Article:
The announcement that the New York State Insurance Department will require the chief executives of the insurance companies it regulates to certify under oath that certain insurance transactions (specifically, finite reinsurance) were conducted for legitimate economic reasons and not as a way to manipulate financial reporting results made me recall the bad old days of junior high school. Back then, there were always a few people who believed the rules did not apply to them - resulting in the expected mix of bullying, vandalism and cheating. Inevitably, the misdeeds of these kids would become impossible to ignore. The result? A new set of more-stringent rules that made life more difficult for everyone.
In the business world, as in junior high school, there are regulations and guidelines by which most people abide, even if some of those rules seem unnecessarily complicated or outdated. But inevitably, there are some people who decide the rules do not apply to them (or their companies). Karma being what it is, not only is there eventual retribution for this kind of arrogance, but usually everyone in the industry ends up paying a price in terms of increased and even more-complex regulation.
Sarbanes-Oxley is the perfect example. Whether or not you think the regulation is realistic, annoying or essential, it cannot be denied that it was promulgated in response to a series of highly destructive actions on the part of two groups of individuals: those who believed the rules did not apply to them and those who knew better but couldn't be bothered to set an example by following and enforcing the rules.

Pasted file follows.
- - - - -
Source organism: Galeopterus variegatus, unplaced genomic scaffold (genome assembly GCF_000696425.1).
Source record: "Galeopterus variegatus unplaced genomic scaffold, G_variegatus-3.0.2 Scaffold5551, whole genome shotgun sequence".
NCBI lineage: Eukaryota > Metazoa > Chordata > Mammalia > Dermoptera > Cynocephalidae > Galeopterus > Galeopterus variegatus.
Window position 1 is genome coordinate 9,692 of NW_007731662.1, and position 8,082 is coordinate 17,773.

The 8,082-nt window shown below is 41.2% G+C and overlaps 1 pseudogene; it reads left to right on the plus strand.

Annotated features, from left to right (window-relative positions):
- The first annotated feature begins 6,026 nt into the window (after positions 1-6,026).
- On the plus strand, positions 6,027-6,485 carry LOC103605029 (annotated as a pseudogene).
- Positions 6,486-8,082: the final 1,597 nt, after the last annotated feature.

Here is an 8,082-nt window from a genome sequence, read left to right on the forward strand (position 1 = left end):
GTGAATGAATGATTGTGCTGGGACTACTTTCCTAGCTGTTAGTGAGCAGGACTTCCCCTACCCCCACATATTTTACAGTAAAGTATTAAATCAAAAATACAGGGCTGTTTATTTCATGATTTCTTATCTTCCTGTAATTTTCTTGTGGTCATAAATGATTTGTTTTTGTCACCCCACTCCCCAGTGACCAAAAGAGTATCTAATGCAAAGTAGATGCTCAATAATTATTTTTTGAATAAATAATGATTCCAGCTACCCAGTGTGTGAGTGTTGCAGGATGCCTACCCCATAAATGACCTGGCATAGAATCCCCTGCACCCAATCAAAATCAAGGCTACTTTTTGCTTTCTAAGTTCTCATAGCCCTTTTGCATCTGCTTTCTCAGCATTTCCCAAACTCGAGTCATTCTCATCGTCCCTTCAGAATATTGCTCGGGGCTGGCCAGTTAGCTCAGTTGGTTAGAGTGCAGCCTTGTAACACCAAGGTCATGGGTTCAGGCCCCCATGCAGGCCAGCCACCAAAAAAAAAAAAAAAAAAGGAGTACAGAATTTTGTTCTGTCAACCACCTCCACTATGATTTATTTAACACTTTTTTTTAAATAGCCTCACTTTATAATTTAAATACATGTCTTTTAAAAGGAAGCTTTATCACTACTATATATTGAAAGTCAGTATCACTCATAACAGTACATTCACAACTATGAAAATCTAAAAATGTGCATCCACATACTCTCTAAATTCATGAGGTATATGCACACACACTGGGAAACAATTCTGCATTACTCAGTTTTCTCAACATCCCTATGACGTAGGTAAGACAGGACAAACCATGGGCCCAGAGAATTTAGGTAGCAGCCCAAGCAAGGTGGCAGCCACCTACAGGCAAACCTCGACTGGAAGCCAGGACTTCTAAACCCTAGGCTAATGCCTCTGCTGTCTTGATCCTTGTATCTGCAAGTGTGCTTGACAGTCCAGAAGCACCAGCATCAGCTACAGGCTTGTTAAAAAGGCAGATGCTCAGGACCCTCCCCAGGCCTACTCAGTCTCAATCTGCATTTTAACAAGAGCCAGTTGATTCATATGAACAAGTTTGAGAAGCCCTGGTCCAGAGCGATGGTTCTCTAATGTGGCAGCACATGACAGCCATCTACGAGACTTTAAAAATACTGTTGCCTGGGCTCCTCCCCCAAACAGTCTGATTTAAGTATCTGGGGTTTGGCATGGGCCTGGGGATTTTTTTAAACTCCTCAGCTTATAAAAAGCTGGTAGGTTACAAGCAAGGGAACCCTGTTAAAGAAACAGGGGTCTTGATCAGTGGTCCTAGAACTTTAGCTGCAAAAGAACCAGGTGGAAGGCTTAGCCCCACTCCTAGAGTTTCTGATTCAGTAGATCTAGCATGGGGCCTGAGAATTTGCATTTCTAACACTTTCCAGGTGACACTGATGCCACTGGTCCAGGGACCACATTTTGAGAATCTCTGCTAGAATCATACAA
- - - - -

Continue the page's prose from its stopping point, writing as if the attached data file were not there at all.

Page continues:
Now comes the new directive from the New York insurance department. It's tempting to call this "Sarbox for Insurance" - or, perhaps more accurately, "Hank's Law," since it clearly arose from the ongoing investigations of questionable accounting practices at AIG, which was run until last month by the legendary Maurice "Hank" Greenberg. The sad story of Greenberg's Eliot Spitzer-pressured resignation is being viewed as both tragedy and cautionary tale. But, as in junior high school, it's ultimately others - technology executives and managers, line-of-business heads, support staffs - who will have to pick up the pieces at AIG and elsewhere in the industry and figure out how to stretch limited IT resources to provide the documentation, transparency and accountability that the new regulations demand.
Katherine Burger is Editorial Director of Bank Systems & Technology and Insurance & Technology, members of UBM TechWeb's InformationWeek Financial Services. She assumed leadership of Bank Systems & Technology in 2003 and of Insurance & Technology in 1991. In addition to ... View Full Bio